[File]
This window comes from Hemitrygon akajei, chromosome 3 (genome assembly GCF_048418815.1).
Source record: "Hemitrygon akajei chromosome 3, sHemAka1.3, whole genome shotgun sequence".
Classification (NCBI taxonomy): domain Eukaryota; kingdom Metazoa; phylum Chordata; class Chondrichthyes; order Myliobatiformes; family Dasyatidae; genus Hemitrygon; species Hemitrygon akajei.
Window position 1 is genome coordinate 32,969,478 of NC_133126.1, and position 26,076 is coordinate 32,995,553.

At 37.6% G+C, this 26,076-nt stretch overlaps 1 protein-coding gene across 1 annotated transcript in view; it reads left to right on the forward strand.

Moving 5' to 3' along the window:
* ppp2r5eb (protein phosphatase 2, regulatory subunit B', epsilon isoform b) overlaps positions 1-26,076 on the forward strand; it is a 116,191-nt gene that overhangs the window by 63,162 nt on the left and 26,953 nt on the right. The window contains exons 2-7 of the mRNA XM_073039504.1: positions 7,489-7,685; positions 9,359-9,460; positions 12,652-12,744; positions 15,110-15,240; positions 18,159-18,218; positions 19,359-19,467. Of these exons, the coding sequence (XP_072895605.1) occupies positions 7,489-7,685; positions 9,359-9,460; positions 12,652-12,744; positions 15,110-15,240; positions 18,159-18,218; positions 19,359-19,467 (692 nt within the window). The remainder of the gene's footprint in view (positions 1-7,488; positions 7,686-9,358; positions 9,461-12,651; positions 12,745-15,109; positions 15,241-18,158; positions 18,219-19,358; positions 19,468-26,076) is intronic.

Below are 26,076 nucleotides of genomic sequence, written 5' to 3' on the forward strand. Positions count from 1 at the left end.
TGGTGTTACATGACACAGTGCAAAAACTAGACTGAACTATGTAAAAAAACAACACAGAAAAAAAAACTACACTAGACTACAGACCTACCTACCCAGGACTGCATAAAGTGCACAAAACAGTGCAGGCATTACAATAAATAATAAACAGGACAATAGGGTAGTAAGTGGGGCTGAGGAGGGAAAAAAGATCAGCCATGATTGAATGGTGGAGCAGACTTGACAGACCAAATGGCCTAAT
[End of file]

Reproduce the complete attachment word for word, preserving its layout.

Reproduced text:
This window comes from Hemitrygon akajei, chromosome 3 (genome assembly GCF_048418815.1).
Source record: "Hemitrygon akajei chromosome 3, sHemAka1.3, whole genome shotgun sequence".
Classification (NCBI taxonomy): domain Eukaryota; kingdom Metazoa; phylum Chordata; class Chondrichthyes; order Myliobatiformes; family Dasyatidae; genus Hemitrygon; species Hemitrygon akajei.
Window position 1 is genome coordinate 32,969,478 of NC_133126.1, and position 26,076 is coordinate 32,995,553.

At 37.6% G+C, this 26,076-nt stretch overlaps 1 protein-coding gene across 1 annotated transcript in view; it reads left to right on the forward strand.

Moving 5' to 3' along the window:
* ppp2r5eb (protein phosphatase 2, regulatory subunit B', epsilon isoform b) overlaps positions 1-26,076 on the forward strand; it is a 116,191-nt gene that overhangs the window by 63,162 nt on the left and 26,953 nt on the right. The window contains exons 2-7 of the mRNA XM_073039504.1: positions 7,489-7,685; positions 9,359-9,460; positions 12,652-12,744; positions 15,110-15,240; positions 18,159-18,218; positions 19,359-19,467. Of these exons, the coding sequence (XP_072895605.1) occupies positions 7,489-7,685; positions 9,359-9,460; positions 12,652-12,744; positions 15,110-15,240; positions 18,159-18,218; positions 19,359-19,467 (692 nt within the window). The remainder of the gene's footprint in view (positions 1-7,488; positions 7,686-9,358; positions 9,461-12,651; positions 12,745-15,109; positions 15,241-18,158; positions 18,219-19,358; positions 19,468-26,076) is intronic.

Below are 26,076 nucleotides of genomic sequence, written 5' to 3' on the forward strand. Positions count from 1 at the left end.
TGGTGTTACATGACACAGTGCAAAAACTAGACTGAACTATGTAAAAAAACAACACAGAAAAAAAAACTACACTAGACTACAGACCTACCTACCCAGGACTGCATAAAGTGCACAAAACAGTGCAGGCATTACAATAAATAATAAACAGGACAATAGGGTAGTAAGTGGGGCTGAGGAGGGAAAAAAGATCAGCCATGATTGAATGGTGGAGCAGACTTGACAGACCAAATGGCCTAAT